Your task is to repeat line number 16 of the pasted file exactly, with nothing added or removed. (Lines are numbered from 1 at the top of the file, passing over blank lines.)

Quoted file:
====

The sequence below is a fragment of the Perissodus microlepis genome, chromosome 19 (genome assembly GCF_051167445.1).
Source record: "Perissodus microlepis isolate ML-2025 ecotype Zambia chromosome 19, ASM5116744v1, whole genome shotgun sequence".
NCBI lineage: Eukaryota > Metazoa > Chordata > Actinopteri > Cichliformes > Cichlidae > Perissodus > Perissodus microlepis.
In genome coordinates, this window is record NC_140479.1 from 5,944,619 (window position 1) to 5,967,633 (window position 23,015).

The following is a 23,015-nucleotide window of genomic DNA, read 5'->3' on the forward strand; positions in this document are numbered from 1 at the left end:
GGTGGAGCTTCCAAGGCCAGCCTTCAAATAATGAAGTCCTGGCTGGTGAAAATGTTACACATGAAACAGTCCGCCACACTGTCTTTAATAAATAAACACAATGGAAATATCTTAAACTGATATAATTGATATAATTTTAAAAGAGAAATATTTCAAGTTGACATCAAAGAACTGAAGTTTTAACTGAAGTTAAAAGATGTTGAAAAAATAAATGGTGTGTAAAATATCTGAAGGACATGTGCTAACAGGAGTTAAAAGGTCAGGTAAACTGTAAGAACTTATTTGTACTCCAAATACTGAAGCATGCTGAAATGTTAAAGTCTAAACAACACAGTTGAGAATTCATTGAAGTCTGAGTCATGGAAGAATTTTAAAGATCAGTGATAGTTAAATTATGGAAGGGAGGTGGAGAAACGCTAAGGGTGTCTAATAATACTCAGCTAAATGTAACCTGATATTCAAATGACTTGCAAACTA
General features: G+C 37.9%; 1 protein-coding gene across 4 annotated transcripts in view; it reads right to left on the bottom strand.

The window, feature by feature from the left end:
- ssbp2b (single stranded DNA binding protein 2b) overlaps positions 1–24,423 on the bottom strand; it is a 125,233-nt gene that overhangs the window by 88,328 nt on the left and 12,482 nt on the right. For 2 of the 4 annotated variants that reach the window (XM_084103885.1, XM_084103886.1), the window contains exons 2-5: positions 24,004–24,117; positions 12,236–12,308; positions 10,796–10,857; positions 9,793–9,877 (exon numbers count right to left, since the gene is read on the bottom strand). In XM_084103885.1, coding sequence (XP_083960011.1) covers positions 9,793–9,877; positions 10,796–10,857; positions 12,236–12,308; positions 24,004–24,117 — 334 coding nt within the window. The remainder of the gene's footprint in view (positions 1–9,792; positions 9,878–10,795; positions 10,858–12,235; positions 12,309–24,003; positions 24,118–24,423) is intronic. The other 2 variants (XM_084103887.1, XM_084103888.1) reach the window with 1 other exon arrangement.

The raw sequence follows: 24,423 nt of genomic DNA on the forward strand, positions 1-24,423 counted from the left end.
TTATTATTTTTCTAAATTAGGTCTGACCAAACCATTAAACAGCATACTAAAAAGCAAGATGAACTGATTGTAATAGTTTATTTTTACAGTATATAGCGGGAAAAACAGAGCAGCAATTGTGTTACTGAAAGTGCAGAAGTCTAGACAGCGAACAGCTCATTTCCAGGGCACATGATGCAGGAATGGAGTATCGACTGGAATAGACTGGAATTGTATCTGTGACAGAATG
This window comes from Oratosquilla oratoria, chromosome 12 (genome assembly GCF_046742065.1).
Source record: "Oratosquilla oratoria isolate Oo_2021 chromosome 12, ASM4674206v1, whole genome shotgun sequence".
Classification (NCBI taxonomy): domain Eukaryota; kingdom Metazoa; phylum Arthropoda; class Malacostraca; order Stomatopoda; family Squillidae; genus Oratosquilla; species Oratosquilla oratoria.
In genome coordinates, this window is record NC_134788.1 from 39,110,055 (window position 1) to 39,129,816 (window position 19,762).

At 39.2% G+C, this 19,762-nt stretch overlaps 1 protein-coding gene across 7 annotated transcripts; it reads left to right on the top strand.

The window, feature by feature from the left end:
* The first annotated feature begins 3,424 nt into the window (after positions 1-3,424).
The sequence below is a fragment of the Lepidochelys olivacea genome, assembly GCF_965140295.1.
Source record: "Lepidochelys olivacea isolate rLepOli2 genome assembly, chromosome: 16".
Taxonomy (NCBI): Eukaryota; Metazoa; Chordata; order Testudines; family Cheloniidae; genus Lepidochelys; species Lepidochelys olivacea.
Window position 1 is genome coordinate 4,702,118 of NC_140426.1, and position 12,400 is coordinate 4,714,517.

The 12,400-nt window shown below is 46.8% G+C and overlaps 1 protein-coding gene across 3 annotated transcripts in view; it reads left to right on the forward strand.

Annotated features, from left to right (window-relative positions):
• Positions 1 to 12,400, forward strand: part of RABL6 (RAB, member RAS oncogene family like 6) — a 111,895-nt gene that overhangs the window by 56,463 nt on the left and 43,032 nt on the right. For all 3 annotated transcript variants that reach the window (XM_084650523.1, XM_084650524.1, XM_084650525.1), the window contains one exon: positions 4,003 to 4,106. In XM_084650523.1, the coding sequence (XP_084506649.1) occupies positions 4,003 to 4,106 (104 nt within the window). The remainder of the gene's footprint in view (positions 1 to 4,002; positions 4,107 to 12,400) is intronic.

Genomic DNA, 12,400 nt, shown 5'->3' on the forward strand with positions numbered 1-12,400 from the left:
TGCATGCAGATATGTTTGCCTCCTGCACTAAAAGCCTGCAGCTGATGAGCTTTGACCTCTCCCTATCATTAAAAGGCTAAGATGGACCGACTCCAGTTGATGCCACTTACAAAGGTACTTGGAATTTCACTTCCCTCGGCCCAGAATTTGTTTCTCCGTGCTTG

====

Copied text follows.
At 39.2% G+C, this 19,762-nt stretch overlaps 1 protein-coding gene across 7 annotated transcripts; it reads left to right on the top strand.